Californians recognize the high quality of education provided by our public colleges and universities, but most Californians want college education to be more affordable. The way to do that is for the State to restore the cuts that have been made in public higher education funding over the past four decades.
A new poll by the Public Policy Institute of California found that 56 percent of the state’s residents think that affordability is a big problem in California’s public colleges and universities. Three-quarters of Californians think the price of college keeps qualified and motivated students from attending and 79 percent worry that students must borrow too much money to pay for their college education.
One major source of the college affordability problem is the State’s pull back from funding higher education. Per pupil funding is down about 40% from where it was in 1977 for the University of California and by more than 20 percent for the California State University system. Much of the burden for the shortfall in State funding has been borne by students and their families in the form of sharply increased tuition and fees.
We all pay a price for failure to adequately invest in higher education. PPIC estimates that California’s economy will require an additional 1.1 million college graduates by 2030, when almost 40 percent of jobs will require a college degree. California’s thriving economy is built on the innovations, creativity and productivity of an educated workforce. Without enough college graduates, the state’s economy is bound to falter.
The positive impact of college education on students’ future earnings is dramatic. On an annual basis, college graduates earn more than twice as much as high school graduates. Over their lifetimes, engineering and computer science graduates earn upwards of a million dollars more than those with only a high school diploma. Those with degrees in business, science, medicine, the law, and liberal arts also earn substantially more than those without a degree.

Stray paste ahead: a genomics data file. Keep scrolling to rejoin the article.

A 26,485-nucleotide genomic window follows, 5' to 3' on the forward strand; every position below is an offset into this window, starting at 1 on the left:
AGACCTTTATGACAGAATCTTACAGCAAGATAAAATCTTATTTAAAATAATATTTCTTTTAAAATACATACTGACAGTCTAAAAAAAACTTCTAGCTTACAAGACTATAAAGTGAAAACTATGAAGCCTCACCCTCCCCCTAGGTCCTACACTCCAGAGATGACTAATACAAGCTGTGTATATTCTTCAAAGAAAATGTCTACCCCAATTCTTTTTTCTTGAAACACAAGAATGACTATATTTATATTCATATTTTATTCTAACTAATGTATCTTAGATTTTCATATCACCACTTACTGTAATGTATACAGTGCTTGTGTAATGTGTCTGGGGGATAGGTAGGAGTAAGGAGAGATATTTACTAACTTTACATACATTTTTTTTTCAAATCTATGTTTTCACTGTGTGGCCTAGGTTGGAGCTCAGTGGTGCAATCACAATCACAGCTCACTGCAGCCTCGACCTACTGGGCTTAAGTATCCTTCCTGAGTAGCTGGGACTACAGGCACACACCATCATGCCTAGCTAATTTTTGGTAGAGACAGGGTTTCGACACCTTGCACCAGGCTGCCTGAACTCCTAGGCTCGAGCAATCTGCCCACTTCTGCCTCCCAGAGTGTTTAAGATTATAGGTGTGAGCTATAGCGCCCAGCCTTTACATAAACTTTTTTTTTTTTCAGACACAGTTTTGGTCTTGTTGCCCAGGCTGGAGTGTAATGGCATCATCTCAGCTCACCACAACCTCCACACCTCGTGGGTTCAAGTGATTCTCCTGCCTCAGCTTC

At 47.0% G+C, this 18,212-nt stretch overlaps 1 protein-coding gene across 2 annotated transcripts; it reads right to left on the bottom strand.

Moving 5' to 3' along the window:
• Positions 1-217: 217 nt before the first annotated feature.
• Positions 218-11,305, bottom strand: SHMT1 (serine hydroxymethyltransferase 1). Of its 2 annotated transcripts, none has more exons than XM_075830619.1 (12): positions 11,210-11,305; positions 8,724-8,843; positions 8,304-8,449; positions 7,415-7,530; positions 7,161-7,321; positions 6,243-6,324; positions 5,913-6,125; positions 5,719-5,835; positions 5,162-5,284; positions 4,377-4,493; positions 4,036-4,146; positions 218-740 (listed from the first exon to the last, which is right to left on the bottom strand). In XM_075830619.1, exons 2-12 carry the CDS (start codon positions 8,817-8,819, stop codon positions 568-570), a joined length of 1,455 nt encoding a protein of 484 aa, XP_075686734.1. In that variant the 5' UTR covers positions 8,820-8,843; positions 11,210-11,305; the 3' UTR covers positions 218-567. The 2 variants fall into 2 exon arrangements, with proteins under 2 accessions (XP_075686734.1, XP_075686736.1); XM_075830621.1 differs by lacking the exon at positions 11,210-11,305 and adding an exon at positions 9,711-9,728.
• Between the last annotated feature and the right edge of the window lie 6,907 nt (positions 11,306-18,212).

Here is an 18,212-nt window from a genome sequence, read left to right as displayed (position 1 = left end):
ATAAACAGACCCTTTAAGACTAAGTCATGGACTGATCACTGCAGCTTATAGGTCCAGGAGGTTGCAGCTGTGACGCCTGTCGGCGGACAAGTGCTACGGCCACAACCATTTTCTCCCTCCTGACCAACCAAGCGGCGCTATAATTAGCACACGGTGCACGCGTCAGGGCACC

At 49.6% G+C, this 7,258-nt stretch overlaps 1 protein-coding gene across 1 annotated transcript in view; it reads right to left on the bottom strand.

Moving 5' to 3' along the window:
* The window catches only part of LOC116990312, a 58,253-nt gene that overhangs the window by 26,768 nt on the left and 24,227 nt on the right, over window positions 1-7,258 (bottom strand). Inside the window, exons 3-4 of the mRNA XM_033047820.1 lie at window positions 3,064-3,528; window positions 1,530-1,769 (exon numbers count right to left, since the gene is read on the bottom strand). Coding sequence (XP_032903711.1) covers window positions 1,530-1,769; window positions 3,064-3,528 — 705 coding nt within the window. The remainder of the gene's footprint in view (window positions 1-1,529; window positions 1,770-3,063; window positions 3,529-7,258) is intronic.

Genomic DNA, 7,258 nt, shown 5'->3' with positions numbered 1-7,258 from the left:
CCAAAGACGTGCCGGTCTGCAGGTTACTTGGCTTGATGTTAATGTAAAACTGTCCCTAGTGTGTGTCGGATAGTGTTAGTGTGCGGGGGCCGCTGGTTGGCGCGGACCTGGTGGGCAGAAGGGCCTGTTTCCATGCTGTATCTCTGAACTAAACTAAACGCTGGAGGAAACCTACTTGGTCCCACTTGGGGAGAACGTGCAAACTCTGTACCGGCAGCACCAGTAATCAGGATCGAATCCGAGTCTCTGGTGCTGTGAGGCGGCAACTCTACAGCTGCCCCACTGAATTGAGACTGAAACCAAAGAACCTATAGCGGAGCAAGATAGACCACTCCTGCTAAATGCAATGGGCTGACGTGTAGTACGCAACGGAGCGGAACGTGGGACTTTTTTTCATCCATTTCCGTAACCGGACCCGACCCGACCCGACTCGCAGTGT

With all the calls on the State Budget, how can California afford to significantly boost spending on public higher education? The real question, is how can California afford not to reinvest in higher education. The higher paying jobs and greater earnings of college graduates produce greater tax returns to state and local government than the cost of providing their education.
The Legislature and Governor have adopted a new measure to eliminate first year fees at community colleges. To their credit, the Governor and the Legislature, also have begun to increase funding for UC and CSU, although the dollars are not enough to allow these institutions to meet the demand for admission by qualified California students.
The erosion of State support for higher education took place over decades, but we do not have decades to accommodate the young California men and women who want and deserve a first-rate college education. We don’t have decades to provide the educated workforce needed to maintain our economic vitality. Piecemeal increases won’t do the trick. We need a solid commitment for the State to do its share for higher education once again.